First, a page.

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Notes on Contributors

From: The Eighteenth Century
Volume 54, Number 2, Summer 2013
pp. 295-296 | 10.1353/ecy.2013.0018

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Richard A. Barney is Associate Professor at the University at Albany, State University of New York. He is the author of Plots of Enlightenment: Education and the Novel in 18th-Century England (Stanford, 1999), as well as publications on biopolitics, critical theory, fiction, and film. He has most recently published an essay titled “The Splenetic Sublime” (2010) and co-edited a special journal issue called Rhetorics of Plague, Early and Late (2011), which examines the material and symbolic refurbishing of biomedical catastrophe from the Middle Ages to the twenty-first century. The essay in this volume is part of a book project in progress currently entitled “Sublimations: Aesthetics, Medicine, and Politics in 18th-Century Britain.”


David A. Brewer is Associate Professor of English at The Ohio State University. He is the author of The Afterlife of Character, 1726–1825 (Pennsylvania, 2005) and the editor of Richard Brinsley Sheridan’s The Rivals and George Colman the Elder’s Polly Honeycombe (Broadview, 2012). He is currently working on the uses to which authorial names were put in the eighteenth-century Anglophone world.


Noelle Chao has published articles on John Gay, Frances Burney, and Ann Radcliffe. Currently, she is working on a study that examines the relationship between musical writing and the eighteenth-century novel. She co-edited, with Anne K. Mellor, the Longman Cultural Edition of Mary Wollstonecraft’s “A Vindication of the Rights of Woman” and “The Wrongs of Woman, or Maria” (2006).


Al Coppola is Assistant Professor of English at John Jay College, City University of New York, and the Chair of the Columbia University Seminar in Eighteenth-Century European Culture. His current book project, “The Theater of Experiment: Staging Natural Philosophy in Eighteenth-Century Britain,” explores the role of spectacle in the production of natural facts, as well as the ways in which science was itself performed in both domestic and theatrical spaces.


Kristin M. Girten is Associate Professor of English at the University of Nebraska, Omaha. Her current manuscript explores foundations of ecological thought in British literature from 1660 to 1815. She has also written articles on Eliza Haywood’s Female Spectator and Jonathan Swift’s “Voyage to Brobdingnag.”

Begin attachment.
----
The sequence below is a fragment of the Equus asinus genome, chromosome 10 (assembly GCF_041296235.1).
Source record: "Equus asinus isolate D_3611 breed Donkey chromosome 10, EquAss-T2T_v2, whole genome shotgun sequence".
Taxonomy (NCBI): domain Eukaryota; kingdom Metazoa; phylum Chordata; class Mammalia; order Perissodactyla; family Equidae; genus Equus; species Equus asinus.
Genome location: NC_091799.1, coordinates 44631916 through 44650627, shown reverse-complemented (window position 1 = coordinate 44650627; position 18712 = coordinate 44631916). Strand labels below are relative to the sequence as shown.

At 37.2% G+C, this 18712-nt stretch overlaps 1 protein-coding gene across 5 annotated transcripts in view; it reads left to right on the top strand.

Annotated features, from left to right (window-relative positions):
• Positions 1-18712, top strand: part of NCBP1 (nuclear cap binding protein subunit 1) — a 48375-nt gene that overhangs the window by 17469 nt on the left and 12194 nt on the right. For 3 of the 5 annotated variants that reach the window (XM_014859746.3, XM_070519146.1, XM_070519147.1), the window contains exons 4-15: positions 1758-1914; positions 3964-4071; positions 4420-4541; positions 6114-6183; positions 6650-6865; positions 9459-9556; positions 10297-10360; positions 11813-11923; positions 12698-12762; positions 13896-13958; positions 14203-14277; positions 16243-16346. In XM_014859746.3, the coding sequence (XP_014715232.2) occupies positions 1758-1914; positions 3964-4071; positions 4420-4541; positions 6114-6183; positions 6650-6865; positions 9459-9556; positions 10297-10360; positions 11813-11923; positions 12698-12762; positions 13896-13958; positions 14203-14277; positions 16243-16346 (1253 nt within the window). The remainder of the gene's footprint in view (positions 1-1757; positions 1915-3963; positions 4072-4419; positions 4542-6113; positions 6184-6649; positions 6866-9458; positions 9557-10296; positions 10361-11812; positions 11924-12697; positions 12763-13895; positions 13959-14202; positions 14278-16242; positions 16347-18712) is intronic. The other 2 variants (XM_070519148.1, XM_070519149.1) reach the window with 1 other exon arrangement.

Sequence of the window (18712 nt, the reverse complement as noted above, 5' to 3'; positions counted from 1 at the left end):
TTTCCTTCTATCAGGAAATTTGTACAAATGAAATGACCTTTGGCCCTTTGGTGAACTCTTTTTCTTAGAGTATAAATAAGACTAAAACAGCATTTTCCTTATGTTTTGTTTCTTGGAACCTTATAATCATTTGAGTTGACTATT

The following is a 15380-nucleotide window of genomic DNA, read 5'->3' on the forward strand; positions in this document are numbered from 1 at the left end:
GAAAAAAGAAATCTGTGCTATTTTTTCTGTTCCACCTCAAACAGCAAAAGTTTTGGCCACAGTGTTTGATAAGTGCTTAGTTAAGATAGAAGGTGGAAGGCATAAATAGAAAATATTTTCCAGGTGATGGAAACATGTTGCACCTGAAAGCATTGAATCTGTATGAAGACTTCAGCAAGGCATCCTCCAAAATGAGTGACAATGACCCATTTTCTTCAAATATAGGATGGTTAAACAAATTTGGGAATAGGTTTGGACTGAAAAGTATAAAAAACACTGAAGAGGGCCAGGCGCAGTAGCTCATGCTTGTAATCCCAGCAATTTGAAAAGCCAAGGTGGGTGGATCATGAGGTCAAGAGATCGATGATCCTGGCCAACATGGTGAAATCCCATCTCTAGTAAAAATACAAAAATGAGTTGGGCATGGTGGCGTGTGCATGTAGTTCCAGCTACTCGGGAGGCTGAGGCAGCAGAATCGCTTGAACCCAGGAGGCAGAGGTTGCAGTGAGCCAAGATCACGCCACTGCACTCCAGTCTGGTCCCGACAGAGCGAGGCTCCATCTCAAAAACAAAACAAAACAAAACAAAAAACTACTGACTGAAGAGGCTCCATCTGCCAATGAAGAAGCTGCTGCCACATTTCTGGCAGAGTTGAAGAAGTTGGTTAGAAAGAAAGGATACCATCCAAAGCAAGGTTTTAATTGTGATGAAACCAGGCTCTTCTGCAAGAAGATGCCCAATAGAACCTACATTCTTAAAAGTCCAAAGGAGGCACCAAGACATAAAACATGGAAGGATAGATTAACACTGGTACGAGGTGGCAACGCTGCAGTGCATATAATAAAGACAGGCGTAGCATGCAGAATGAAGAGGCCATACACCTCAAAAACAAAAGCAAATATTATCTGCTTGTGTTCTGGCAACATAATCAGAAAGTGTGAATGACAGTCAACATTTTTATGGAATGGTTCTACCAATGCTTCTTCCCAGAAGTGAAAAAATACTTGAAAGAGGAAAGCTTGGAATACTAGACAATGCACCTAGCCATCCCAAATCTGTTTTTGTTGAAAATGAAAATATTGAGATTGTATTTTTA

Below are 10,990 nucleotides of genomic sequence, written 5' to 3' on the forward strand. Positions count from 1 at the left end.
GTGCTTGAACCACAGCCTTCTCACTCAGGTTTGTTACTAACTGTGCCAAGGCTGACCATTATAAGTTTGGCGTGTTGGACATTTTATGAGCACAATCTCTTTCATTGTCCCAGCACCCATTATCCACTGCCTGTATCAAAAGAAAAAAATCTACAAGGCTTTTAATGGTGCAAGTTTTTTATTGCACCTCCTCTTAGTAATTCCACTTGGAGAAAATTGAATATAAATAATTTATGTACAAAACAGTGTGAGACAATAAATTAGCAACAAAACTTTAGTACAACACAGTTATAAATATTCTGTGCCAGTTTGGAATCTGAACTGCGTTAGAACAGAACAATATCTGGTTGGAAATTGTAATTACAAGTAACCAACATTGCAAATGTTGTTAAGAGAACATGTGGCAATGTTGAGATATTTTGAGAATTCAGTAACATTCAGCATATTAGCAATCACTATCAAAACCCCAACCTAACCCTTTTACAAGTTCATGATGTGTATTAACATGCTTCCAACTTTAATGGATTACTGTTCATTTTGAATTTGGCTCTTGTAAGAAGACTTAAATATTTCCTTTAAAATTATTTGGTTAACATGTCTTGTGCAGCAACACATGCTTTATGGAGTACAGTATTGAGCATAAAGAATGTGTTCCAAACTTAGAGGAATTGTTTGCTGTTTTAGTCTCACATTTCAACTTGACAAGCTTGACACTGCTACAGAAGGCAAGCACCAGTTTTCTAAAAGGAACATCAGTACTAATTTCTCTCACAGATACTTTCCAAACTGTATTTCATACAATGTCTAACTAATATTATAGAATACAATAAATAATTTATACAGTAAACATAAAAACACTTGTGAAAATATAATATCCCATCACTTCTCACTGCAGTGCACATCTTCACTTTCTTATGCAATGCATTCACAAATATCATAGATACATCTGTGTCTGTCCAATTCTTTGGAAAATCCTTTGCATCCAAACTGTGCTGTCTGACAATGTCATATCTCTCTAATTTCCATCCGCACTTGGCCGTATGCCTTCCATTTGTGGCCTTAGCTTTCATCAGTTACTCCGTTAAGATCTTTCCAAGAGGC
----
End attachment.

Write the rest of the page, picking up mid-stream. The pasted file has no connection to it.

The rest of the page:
Crystal B. Lake completed her Ph.D. in 2008 at the University of Missouri. She currently works as an assistant professor in the Department of English at Wright State University in Dayton, Ohio. Her book project is on representations of artifacts in the long eighteenth century; articles on Sarah Scott, Horace Walpole, and William Wordsworth are published or forthcoming.


Ruth Mack is Associate Professor of English at The State University of New York, Buffalo, and the author of Literary Historicity: Literature and Historical Experience in Eighteenth-Century Britain (Stanford, 2009). She is writing a book on the prehistory of the culture concept.


Julie Park is Assistant Professor of English at Vassar College. She is the author of The Self and It: Novel Objects in Eighteenth-Century England (Stanford, 2010), as well as the guest editor for The Drift of Fiction: Reconsidering the Eighteenth-Century Novel (2011), a special issue of The Eighteenth Century: Theory and Interpretation. She is working on a book project called “Dark Rooms and Moving Objects: Mediating Interior Life in Eighteenth-Century England” on the relationship between domestic interiors, interiority, and the history of the novel.


Manushag N. Powell is Assistant Professor in the Department of English at Purdue University. She is the author of Performing Authorship in Eighteenth-Century English Periodicals (Bucknell, 2012), as well as essays on periodical studies, Samuel Johnson, Eliza Haywood, and synesthetic spectation in The Spectator.


Rivka Swenson is Assistant Professor of English at Virginia Commonwealth University. Her book project examines narrative form and the aesthetic politics of Unionism during the formation of Great Britain from 1603 to 1822. She has published articles on Tobias Smollett, Jane Barker, Susanna Centlivre, and optics and the gaze in Eliza Haywood’s Anti-Pamela, and is co-editing, with John Richetti, The Farther Adventures of Robinson Crusoe for Broadview Press.


Helen Thompson, Associate Professor of English at Northwestern University, completed her undergraduate degree in English and chemistry. Her first book was titled Ingenuous Subjection: Compliance and Power in the Eighteenth-Century Domestic Novel (Pennsylvania...

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